Spaniards battling a deep recession voted on Sunday in two snap regional elections that could deal a blow to Prime Minister Mariano Rajoy.
Rajoy’s right-leaning Popular Party has imposed tough austerity measures on the euro zone’s fourth-largest economy and now faces votes in the premier’s home region of Galicia and in the Basque Country.
The elections are full of risks for the Spanish leader as he agonises over whether and when to snatch a euro zone rescue line to help finance the nation’s soaring public debt.
Many investors believe the prime minister is waiting to get the two votes out of the way before requesting a rescue, keeping world financial markets on edge.
In Galicia, which has 2.7 million eligible voters including 400,000 abroad, the Popular Party was defending a tight, absolute majority. Opinion polls gave it hopes of keeping power.
But Rajoy risks a humiliating upset if his prescription of deep spending cuts and higher taxes causes voters in Galicia, where the unemployment rate is 21 per cent, to punish his party.
Economic pain and cuts in education and health are fuelling discontent across the country’s 17 powerful regions.
In the rain-swept Basque Country, a pro-independence coalition is expected to enjoy a surge in support in the first regional vote since armed separatists ETA renounced the use of bombs and guns.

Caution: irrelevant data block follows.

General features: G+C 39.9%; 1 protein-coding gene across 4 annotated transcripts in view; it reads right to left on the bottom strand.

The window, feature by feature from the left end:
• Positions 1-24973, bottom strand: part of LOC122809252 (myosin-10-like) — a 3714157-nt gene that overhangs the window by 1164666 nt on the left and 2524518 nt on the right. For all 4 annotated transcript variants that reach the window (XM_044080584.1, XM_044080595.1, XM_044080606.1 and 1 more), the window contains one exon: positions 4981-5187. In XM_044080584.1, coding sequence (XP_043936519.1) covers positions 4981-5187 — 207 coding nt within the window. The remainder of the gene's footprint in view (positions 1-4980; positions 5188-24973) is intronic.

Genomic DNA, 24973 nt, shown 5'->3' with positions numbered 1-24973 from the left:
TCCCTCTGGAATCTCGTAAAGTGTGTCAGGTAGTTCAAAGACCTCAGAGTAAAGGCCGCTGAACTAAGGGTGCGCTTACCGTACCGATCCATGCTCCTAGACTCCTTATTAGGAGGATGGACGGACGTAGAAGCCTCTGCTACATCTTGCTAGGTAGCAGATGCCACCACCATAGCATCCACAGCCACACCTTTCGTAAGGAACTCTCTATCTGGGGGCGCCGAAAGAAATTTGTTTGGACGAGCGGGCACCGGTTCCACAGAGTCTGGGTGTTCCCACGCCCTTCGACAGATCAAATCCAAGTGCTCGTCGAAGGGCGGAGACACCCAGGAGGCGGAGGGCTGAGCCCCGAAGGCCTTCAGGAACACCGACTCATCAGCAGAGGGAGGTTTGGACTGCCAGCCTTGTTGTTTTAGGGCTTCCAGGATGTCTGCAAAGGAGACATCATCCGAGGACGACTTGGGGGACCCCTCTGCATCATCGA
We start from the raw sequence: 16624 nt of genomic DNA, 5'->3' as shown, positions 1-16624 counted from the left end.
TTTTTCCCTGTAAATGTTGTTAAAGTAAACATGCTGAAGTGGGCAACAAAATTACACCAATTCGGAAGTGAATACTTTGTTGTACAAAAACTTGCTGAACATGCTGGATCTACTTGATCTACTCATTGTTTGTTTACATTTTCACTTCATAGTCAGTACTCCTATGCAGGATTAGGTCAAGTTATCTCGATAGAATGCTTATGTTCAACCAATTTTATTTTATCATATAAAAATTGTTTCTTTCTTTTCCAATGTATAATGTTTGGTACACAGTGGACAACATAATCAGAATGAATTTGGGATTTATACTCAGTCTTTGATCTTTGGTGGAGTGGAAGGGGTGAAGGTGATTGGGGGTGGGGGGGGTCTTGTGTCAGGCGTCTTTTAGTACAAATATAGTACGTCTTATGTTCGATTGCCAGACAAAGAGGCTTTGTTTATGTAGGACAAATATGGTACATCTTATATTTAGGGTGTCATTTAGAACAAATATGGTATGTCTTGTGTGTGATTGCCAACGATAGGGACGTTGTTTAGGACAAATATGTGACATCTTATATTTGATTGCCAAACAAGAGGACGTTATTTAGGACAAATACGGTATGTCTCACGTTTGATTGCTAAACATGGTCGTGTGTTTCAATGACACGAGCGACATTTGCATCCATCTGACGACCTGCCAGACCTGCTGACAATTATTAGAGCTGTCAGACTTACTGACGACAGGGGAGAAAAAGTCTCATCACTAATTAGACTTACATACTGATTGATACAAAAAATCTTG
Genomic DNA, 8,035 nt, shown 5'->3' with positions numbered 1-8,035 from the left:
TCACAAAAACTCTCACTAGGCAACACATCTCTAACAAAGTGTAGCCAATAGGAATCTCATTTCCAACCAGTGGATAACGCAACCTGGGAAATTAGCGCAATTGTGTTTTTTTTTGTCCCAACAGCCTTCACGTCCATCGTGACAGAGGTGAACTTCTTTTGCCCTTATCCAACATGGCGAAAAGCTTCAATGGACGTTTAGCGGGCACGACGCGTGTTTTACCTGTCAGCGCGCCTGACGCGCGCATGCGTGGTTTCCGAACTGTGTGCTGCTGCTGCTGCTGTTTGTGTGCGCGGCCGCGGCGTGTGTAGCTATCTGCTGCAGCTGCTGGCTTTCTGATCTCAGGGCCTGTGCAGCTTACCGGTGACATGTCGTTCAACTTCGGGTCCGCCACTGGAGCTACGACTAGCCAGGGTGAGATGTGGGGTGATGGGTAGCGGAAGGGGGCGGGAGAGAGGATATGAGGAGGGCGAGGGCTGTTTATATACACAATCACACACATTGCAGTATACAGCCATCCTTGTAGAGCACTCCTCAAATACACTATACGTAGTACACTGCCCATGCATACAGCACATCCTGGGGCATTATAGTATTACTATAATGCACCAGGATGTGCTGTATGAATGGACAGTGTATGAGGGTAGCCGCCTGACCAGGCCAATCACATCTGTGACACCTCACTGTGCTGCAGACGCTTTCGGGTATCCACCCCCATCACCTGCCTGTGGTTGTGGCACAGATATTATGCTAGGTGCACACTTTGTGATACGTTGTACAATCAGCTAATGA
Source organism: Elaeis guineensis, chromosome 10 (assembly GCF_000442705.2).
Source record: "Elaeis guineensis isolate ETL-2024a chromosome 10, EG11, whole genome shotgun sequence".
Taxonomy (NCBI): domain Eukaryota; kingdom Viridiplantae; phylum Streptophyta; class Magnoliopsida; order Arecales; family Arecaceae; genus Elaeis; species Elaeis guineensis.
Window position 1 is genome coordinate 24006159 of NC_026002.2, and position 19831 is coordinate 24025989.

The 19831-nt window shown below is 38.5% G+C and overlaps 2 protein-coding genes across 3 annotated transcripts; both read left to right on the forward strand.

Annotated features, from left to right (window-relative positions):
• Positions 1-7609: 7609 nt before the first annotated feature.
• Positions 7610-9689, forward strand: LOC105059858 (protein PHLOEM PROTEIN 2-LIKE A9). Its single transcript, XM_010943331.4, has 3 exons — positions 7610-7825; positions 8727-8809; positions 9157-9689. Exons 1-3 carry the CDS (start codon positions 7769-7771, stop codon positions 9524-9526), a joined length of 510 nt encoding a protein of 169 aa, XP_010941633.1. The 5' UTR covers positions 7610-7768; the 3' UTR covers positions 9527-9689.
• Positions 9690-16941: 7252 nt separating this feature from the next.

One voter, 43-year-old engineer Inaki Arteaga, said both the economy and the new climate in the Basque Country weighed on his mind.
“These elections have two keys: the economy and the fact that this time anyone who wants to can vote,” he said.
A 60-year-old unemployed electrician, Elvira Saotua, said young people were desperate for jobs. “It is very bad for the young people around here. Most of them don’t have work,” she said.
Rajoy, who is already struggling to contain pro-independence demands in northeastern Catalonia, which goes to the polls on November 25, has urged Spaniards to stay united.
To vote for his Popular Party “is to bet on the values that unite all Spaniards -- values that are the same for us in Galicia, in the Basque Country, Catalonia and all of Spain,” he said before the elections.
“There is a choice between stability, moderation and common sense, or confusion, uncertainty and constant stress,” he warned.
The Basque Nationalist Party (PNV), a conservative nationalist party, was ahead in opinion polls before the Basque vote, in which nearly 1.8 million people are eligible to cast ballots.
But a new coalition of left-wing Basque separatists, Euskal Herria Bildu, is likely to come second. The alliance has filled the space left by the ETA-linked Batasuna party, which was outlawed in 2003.
The big question is whether the Basque National Party will seek an alliance with Bildu or another party.
“If it is with Bildu, the question of (Basque) identity, of ties with Spain, will play a central role in its coalition,” said Anton Losada, political science professor at the University of Santiago de Compostela.
ETA is blamed for 829 deaths during its four-decade armed campaign for an independent Basque homeland in parts of southern France and in the northern Spanish region.
Though the Basque unemployment rate is well below the national average of 25 per cent it remains high even at 14.5 per cent, and central government demands for spending cuts have fed resentment against Madrid.
On October 20, last year, ETA announced a “definitive end” to its armed activities, but has not formally disarmed or disbanded as the Spanish government demands.